Friday, 20 November 2015

Jessica Jones - review of episode 1 of the new Netflix Marvel series

First of all I am definitely working today. Managed to sort out several renewals, prospect for new business and still organise this blog post !

Guilty secret admission time - during the more monotonous non telephone based work I tend to have something playing on Netflix or Sky On-Demand, BBC iPlayer etc. I don't always take it all in but it takes the edge off the monotony and I get to keep (sort of) up to date with my favourite series. sort of like Radio with pictures and an actual story.

At the moment I am half way through the Sky box set of The Soprano's and who knew that sociopaths could be so cuddly ? Today I'm catching up on Wednesday's The Apprentice (those girls, really are the bitchiest yet) and of course the new Marvel series : Jessica Jones which premieres on Netflix today - here are my initial thoughts on the first episode.

I should preface this piece (for those who do not know/haven't read this blog before) that I am a massive comic/SF fan, fully aware of the slightly controversial nature of some of the character's storylines (Jessica's sexual 'interactions' with Luke Cage etc). I loved season one of the previous Netflix Marvel show : Daredevil but am not massively impressed with Agents of Shield - I only managed to last half of season one on that show.

For a change of scenery I decided to work in my living room this morning instead of the office which means I can use the old Apple TV to watch Netflix on the big screen TV rather than using my slightly wobbly old (2009) iMac which needs constant re-boots.

Here are my initial thoughts having watched the first episode.

It's dark and gritty in the way that Hollywood thinks that kind of thing should be, actually not that gritty at all if you've really ever lived in a big city. 'Edgy' because we need to understand for the beginning that although Jessica is bright and clever with a witty line in banter for every situation she is in fact world weary and defeated as an ex-super-hero with nothing left but PTSD derived from being in  the clutches of some mysterious (gulp) purple menace :  David Tennant playing Zebidiah Killgrave, the Purple Man. A mysterious mind controlling villain who is inextricably linked to the Jessica Jones backstory in both comics and also here on TV.

Given this is effectively a pilot episode there's a lot of supporting characters and situations to get through in this episode and some ground work to be laid so as a result not a great deal actually happens until the final scenes with Killgraves kidnap victim - no doubt we'll find out more about Jessica's revised (TV series) history over the rest of the series but for now it is enough to know she is troubled and pretty pissed off with her former tormentor who she believed was dead, despite his continuing to haunt her subconscious. This is probably the best thing about the Netflix TV series format, it's ability to present a first/pilot episode as a purely setting up exercise knowing the other 12 episodes in the season can build the drama but still I wonder if enough is going on plot wise to keep non geeks on board for more than one or two hours.

Her co-stars seem a mixed bag, Mike Colter as Luke Cage (whose later Netflix series notwithstanding) seems a good if one dimensional character at the moment, Carrie-Anne Moss, Jessica's omni-sexual lawyer seems sinister but intriguing but some of the 'lighter' flatmate types are frankly a little irritating at present - hope this doesn't develop into a 'scooby gang' type situation but rather stays with the tortured powers riff.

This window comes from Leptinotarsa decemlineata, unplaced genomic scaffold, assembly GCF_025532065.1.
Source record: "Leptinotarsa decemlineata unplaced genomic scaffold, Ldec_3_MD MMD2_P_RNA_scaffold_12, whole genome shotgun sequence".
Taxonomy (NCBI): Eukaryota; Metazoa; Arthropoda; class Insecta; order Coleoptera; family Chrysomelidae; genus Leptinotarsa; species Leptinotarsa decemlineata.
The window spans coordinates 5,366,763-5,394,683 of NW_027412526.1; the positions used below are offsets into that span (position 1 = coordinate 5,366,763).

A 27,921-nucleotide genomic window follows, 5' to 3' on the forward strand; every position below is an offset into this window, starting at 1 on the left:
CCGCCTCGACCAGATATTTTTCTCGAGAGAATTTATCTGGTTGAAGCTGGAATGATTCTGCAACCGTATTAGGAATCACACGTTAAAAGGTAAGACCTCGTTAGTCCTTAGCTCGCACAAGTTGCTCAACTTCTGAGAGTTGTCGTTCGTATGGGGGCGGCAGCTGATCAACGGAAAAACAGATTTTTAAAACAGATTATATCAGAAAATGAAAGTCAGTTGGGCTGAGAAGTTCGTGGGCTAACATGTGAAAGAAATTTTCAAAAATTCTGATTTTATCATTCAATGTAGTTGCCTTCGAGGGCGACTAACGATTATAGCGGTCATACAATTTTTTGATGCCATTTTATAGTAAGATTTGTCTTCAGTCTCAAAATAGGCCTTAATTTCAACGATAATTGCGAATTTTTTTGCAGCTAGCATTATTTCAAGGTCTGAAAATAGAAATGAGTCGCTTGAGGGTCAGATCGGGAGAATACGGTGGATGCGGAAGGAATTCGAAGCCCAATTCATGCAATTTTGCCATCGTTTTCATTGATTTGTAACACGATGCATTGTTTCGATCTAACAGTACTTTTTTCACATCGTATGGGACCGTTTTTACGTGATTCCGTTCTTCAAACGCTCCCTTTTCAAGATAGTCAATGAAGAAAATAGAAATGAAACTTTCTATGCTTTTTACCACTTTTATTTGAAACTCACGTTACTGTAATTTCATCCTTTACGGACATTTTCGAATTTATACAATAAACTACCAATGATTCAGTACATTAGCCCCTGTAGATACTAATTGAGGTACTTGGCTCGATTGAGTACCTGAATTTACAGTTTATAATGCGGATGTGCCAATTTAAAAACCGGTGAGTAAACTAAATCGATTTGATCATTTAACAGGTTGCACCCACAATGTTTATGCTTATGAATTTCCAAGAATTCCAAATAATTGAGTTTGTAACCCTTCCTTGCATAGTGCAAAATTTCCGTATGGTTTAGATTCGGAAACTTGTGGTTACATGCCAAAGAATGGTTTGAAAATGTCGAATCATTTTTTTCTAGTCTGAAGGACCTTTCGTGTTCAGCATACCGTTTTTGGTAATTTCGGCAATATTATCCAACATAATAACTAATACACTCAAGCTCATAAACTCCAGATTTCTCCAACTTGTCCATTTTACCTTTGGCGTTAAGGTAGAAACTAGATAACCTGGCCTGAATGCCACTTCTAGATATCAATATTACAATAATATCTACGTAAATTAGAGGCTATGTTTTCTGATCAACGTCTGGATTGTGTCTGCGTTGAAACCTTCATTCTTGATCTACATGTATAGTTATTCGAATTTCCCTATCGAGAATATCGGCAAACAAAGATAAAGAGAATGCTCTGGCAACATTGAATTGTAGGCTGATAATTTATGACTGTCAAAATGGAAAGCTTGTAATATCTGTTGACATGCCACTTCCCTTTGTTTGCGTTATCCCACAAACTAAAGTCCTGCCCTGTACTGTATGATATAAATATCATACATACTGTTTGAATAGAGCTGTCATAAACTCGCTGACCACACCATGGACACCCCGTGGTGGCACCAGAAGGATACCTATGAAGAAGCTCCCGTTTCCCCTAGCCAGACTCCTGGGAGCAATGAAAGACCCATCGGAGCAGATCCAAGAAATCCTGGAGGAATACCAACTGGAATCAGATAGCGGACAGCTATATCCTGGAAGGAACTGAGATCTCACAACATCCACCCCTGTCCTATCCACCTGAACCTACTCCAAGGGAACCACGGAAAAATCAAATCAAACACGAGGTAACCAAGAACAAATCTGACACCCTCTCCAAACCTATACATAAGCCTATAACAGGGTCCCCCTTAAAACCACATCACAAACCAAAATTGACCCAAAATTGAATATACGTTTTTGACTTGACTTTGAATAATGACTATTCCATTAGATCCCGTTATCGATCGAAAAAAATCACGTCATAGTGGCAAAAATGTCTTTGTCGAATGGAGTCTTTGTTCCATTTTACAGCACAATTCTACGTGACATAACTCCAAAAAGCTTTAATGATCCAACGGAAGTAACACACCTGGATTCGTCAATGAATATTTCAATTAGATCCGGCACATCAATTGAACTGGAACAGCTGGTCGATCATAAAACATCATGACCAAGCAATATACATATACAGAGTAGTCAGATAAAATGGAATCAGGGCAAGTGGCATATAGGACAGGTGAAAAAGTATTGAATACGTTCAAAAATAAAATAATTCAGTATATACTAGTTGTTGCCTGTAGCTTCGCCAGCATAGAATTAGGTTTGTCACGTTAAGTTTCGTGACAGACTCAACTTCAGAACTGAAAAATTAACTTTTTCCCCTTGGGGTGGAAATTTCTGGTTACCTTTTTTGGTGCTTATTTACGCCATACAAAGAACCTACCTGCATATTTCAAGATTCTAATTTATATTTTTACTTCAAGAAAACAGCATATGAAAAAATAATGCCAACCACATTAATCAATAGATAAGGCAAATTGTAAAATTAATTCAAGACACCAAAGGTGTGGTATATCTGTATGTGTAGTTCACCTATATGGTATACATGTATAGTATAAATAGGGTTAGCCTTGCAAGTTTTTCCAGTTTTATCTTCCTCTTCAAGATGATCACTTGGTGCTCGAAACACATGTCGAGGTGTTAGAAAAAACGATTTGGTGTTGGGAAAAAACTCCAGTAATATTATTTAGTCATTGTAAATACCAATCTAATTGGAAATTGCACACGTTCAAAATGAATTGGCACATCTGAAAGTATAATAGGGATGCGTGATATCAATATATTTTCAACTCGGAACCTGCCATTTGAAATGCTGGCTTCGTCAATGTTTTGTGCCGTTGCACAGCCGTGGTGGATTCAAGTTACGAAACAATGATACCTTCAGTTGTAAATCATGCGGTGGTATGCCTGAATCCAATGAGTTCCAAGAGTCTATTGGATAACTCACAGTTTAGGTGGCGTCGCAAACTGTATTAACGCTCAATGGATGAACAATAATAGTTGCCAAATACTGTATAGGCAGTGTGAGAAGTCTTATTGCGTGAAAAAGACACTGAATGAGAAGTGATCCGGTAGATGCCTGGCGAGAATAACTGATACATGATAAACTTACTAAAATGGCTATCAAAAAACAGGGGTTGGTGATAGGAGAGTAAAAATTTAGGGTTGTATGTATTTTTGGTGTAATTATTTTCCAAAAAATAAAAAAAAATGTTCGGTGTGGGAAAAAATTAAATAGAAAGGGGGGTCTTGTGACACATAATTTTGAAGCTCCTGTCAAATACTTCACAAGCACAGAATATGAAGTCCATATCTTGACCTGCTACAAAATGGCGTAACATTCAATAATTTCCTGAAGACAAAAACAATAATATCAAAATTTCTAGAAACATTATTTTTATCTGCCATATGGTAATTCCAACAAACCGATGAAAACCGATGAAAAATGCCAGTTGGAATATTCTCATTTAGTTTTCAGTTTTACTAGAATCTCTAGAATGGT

Not quite sure where I stand on Krysten Ritter as Jessica, she certainly looks the part and so far has carried the concept being in almost every scene. She can do comedy and deliver plot overview pretty well but how long can the self doubt and drama carry her ? Let me let you into a secret, every super hero series has an annoying (usually) female foil - Lana in Smallville, Laurel in Arrow, Jimmy Olsen in Lois and Clark, Iris West in Flash and per any one from ten in Gotham. My concern is that Krysten might become the annoying female foil in her own series which would be bad.

Last point, need some action. This is not classic cape fare but we need more than a car being lifted up - there's no point playing in the Marvel sandbox and nor using the Sandman is there ? Sorry for the Spiderman reference but JJ is really routed in the Spiderman continuity.

So will I go on to watch the next few episodes ? Yep, I think it is a pretty solid start to the series with enough going on to intrigue and prompt a 'WTF' requirement to come back - the lift scene, case in point.

Best quote 'Laser eyes ? Moron !"

Best Surprise in episode - that scene with Luke Cage - wow, surprised Disney allowed them to do that.

Final Critique - tonally this very similar to DareDevil - clearly it covers adult sexuality (primarily abusive sexual relationships in episode one and adultery in episode two) so it is clearly a grown up program with lots of violence to follow. However the format of dropping hints about origin, obliquely introducing a big bad villain working behind the scenes, centring the story around a lawyer introducing cases to the protagonist. All very DD. now that isn't necessarily a bad thing. It is a proven  and solid way to create this kind of piece without being too 'comic' inspired or descending into an Avengers parody (which Netflix has neither the budget not intent to carry off) however, I'd like to see some risks taken with format and I am excusing this initial similarity to its Netflix sibling down to the writing staff of both shows working closely together to create their shared universes and hopefully as the two shows go off in their different directions they can both find and develop their own identities.

Try it out and see for yourself.

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